A Pinellas County jury has ruled Casey Anthony is not guilty of murdering her 2-year-old daughter Caylee, and news websites across the country featured the news prominently. Below are homepage screenshots from local and national newspaper and TV station websites, showing how the verdict was announced. We have included several sites from the Tampa area, where the jury was from, and from Orlando, where the case was tried. National news outlets are represented and we've included screenshots from some Facebook pages that have been tracking the news. (Screenshots collected by me, Steve Myers and Mallary Tenore)

WESH updated its Facebook page -- via Twitter -- with the verdict before its homepage was updated.
As of 2:37 p.m., WESH still had not updated its homepage with the verdict.
About 20 minutes after the verdict was read, WESH updated its homepage with the news.
ABC affiliate WFTV in Orlando posted news of the verdict on its Facebook page.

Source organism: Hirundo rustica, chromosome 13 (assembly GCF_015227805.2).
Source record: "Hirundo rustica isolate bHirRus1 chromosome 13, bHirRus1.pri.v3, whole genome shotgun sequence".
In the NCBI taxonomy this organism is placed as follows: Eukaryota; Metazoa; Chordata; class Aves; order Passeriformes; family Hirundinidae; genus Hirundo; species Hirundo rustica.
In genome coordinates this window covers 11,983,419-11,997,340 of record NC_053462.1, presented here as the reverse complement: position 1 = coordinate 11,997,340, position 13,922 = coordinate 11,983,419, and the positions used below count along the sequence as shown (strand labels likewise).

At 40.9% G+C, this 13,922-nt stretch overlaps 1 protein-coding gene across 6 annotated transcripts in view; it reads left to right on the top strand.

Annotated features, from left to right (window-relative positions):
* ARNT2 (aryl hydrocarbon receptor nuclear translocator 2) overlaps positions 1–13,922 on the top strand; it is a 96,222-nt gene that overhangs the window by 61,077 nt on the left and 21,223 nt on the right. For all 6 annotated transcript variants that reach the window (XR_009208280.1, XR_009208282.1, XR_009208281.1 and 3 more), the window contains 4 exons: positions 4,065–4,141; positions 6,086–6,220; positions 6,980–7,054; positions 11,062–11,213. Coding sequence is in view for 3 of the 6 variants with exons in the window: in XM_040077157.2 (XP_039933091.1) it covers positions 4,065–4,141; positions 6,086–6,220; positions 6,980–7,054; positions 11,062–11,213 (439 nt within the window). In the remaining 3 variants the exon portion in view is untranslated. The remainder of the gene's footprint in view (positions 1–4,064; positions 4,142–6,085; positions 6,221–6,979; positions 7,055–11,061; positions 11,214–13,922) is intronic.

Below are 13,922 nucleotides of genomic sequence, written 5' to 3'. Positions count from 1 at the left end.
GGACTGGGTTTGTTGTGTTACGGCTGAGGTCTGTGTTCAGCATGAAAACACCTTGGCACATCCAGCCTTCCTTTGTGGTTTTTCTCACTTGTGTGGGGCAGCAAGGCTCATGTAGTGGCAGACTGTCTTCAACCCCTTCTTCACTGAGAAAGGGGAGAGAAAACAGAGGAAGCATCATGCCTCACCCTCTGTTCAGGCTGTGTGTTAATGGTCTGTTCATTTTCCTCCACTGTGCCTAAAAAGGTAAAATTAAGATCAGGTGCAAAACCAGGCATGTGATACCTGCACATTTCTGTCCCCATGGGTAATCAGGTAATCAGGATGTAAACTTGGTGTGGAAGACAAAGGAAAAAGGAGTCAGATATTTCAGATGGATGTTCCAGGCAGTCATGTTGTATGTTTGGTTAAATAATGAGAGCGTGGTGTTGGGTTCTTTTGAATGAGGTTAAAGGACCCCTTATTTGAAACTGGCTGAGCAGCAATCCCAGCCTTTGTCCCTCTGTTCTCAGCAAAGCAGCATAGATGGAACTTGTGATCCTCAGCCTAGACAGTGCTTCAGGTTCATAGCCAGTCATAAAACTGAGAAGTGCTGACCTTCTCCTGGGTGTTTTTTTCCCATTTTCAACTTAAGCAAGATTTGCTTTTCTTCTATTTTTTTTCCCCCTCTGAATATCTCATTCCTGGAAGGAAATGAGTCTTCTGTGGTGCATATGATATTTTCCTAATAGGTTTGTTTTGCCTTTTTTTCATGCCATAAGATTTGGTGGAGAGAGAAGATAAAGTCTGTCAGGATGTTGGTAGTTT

WFTV also had the "not guilty" verdict on its homepage a few minutes later.
The Orlando Sentinel first tweeted the news and the tweet appeared on their homepage.
A few minutes later, the Sentinel updated its homepage after tweeting news of the verdict.
Poynter's St. Petersburg Times featured the verdict on its homepage with a "Not Guilty" headline.
TBO.com, website of the Tampa Tribune and WFLA, noted on its homepage that the jury had deliberated for about 10 hours before reaching the verdict.
CBS affiliate WTSP in Tampa directed people to its live video stream during the announcement, even after the verdict was read.
CNN was the only network news site to feature a photo of the deceased Caylee Anthony on its homepage announcement of the verdict.
msnbc.com played the news larger than most other news websites, both before and after the verdict was read.
CBS News used a homepage photo of an emotional Casey Anthony with its story.
Fox News' homepage package included a timeline, explanation of the verdict and a poll.
Many websites handled the news as ABC did -- with an initial report of the verdict appearing in a banner across the top of the site. A bit later, the homepage story was updated with the news.
The Washington Post homepage featured a subdued story about the verdict soon after it was announced.
The New York Times homepage story was posted about 30 minutes after the verdict was announced.